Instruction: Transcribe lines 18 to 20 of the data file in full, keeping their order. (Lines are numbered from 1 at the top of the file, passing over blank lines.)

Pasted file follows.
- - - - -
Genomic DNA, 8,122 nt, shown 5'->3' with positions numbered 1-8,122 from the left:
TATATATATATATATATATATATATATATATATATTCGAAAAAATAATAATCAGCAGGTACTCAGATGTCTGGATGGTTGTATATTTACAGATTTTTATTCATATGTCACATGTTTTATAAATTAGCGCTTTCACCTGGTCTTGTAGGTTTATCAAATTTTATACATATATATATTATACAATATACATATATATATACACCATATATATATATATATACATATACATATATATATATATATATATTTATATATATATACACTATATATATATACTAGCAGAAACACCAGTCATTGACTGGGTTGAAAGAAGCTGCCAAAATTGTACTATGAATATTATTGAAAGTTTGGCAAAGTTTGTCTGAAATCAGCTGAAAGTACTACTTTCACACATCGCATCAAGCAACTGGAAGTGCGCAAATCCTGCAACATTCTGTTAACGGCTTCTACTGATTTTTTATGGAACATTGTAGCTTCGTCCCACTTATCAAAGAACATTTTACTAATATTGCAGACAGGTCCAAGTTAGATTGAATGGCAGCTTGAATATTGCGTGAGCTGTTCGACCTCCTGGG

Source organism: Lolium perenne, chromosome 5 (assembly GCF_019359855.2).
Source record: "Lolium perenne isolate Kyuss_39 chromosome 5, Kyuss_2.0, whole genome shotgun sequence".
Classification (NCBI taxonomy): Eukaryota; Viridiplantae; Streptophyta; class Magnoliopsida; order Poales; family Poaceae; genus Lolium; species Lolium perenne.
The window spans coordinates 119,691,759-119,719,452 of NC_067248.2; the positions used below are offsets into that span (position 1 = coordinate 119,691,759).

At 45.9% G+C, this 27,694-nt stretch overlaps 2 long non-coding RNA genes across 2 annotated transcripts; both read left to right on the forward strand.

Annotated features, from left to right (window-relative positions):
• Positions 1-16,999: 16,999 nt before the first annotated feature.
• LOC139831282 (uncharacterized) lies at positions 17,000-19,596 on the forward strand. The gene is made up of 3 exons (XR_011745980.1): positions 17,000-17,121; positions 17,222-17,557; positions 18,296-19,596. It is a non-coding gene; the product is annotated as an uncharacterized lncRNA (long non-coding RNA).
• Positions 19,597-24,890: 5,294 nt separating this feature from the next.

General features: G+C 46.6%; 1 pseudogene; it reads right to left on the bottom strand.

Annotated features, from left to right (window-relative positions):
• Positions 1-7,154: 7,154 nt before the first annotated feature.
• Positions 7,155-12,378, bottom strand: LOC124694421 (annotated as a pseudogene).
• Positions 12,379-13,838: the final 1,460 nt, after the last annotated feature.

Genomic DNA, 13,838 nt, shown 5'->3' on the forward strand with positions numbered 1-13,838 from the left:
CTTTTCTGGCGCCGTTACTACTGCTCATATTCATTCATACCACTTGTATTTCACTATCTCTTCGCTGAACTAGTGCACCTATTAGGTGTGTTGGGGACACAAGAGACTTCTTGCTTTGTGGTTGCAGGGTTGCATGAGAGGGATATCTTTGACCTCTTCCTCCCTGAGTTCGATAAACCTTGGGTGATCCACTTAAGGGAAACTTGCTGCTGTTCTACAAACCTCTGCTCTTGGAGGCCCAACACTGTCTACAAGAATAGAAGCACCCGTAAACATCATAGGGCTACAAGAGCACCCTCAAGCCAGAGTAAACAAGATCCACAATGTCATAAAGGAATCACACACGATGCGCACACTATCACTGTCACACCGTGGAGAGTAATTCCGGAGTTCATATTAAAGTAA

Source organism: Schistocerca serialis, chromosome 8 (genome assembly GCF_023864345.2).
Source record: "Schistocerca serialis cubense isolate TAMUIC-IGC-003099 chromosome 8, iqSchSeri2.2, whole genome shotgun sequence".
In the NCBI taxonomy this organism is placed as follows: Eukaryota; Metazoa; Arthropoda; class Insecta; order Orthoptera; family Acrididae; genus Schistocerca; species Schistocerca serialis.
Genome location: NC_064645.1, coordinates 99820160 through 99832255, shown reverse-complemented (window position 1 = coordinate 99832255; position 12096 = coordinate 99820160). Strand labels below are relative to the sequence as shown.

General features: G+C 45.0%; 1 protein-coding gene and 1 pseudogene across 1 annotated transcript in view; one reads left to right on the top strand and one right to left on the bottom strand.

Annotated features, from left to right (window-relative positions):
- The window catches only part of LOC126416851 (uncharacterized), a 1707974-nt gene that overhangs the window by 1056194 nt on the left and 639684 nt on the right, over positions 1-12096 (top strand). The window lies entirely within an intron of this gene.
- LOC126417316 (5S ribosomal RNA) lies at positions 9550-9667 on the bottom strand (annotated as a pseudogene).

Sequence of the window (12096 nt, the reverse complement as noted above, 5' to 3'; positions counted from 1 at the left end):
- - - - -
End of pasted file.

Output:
CTTTTCTGGCGCCGTTACTACTGCTCATATTCATTCATACCACTTGTATTTCACTATCTCTTCGCTGAACTAGTGCACCTATTAGGTGTGTTGGGGACACAAGAGACTTCTTGCTTTGTGGTTGCAGGGTTGCATGAGAGGGATATCTTTGACCTCTTCCTCCCTGAGTTCGATAAACCTTGGGTGATCCACTTAAGGGAAACTTGCTGCTGTTCTACAAACCTCTGCTCTTGGAGGCCCAACACTGTCTACAAGAATAGAAGCACCCGTAAACATCATAGGGCTACAAGAGCACCCTCAAGCCAGAGTAAACAAGATCCACAATGTCATAAAGGAATCACACACGATGCGCACACTATCACTGTCACACCGTGGAGAGTAATTCCGGAGTTCATATTAAAGTAA

Source organism: Schistocerca serialis, chromosome 8 (genome assembly GCF_023864345.2).
Source record: "Schistocerca serialis cubense isolate TAMUIC-IGC-003099 chromosome 8, iqSchSeri2.2, whole genome shotgun sequence".